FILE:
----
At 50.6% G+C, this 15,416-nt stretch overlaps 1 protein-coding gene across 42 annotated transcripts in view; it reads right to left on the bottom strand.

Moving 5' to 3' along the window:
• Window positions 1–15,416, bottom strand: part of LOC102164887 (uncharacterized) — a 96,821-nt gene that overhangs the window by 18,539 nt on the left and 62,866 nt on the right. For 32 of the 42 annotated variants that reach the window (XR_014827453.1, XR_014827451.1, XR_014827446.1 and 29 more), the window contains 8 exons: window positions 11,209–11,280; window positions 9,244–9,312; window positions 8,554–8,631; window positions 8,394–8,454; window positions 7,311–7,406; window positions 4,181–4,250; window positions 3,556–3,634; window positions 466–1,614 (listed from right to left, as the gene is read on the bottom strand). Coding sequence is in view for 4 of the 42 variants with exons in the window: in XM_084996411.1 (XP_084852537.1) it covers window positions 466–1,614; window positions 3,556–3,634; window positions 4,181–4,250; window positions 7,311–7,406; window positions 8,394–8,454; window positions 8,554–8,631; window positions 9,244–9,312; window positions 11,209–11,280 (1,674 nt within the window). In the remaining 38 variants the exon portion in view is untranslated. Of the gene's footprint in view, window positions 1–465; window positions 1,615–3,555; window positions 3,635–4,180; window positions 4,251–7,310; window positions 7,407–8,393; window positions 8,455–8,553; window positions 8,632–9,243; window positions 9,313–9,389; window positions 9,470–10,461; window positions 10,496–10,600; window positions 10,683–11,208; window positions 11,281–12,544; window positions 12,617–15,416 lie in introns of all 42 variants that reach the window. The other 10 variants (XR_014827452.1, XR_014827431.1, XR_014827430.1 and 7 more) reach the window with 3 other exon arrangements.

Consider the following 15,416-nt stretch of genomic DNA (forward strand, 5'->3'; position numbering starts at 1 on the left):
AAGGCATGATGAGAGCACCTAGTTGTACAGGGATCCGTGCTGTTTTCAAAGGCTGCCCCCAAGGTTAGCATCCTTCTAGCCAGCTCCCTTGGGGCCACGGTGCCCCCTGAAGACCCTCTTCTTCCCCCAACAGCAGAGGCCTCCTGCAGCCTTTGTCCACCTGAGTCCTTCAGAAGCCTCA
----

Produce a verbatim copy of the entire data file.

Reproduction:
At 50.6% G+C, this 15,416-nt stretch overlaps 1 protein-coding gene across 42 annotated transcripts in view; it reads right to left on the bottom strand.

Moving 5' to 3' along the window:
• Window positions 1–15,416, bottom strand: part of LOC102164887 (uncharacterized) — a 96,821-nt gene that overhangs the window by 18,539 nt on the left and 62,866 nt on the right. For 32 of the 42 annotated variants that reach the window (XR_014827453.1, XR_014827451.1, XR_014827446.1 and 29 more), the window contains 8 exons: window positions 11,209–11,280; window positions 9,244–9,312; window positions 8,554–8,631; window positions 8,394–8,454; window positions 7,311–7,406; window positions 4,181–4,250; window positions 3,556–3,634; window positions 466–1,614 (listed from right to left, as the gene is read on the bottom strand). Coding sequence is in view for 4 of the 42 variants with exons in the window: in XM_084996411.1 (XP_084852537.1) it covers window positions 466–1,614; window positions 3,556–3,634; window positions 4,181–4,250; window positions 7,311–7,406; window positions 8,394–8,454; window positions 8,554–8,631; window positions 9,244–9,312; window positions 11,209–11,280 (1,674 nt within the window). In the remaining 38 variants the exon portion in view is untranslated. Of the gene's footprint in view, window positions 1–465; window positions 1,615–3,555; window positions 3,635–4,180; window positions 4,251–7,310; window positions 7,407–8,393; window positions 8,455–8,553; window positions 8,632–9,243; window positions 9,313–9,389; window positions 9,470–10,461; window positions 10,496–10,600; window positions 10,683–11,208; window positions 11,281–12,544; window positions 12,617–15,416 lie in introns of all 42 variants that reach the window. The other 10 variants (XR_014827452.1, XR_014827431.1, XR_014827430.1 and 7 more) reach the window with 3 other exon arrangements.

Consider the following 15,416-nt stretch of genomic DNA (forward strand, 5'->3'; position numbering starts at 1 on the left):
AAGGCATGATGAGAGCACCTAGTTGTACAGGGATCCGTGCTGTTTTCAAAGGCTGCCCCCAAGGTTAGCATCCTTCTAGCCAGCTCCCTTGGGGCCACGGTGCCCCCTGAAGACCCTCTTCTTCCCCCAACAGCAGAGGCCTCCTGCAGCCTTTGTCCACCTGAGTCCTTCAGAAGCCTCA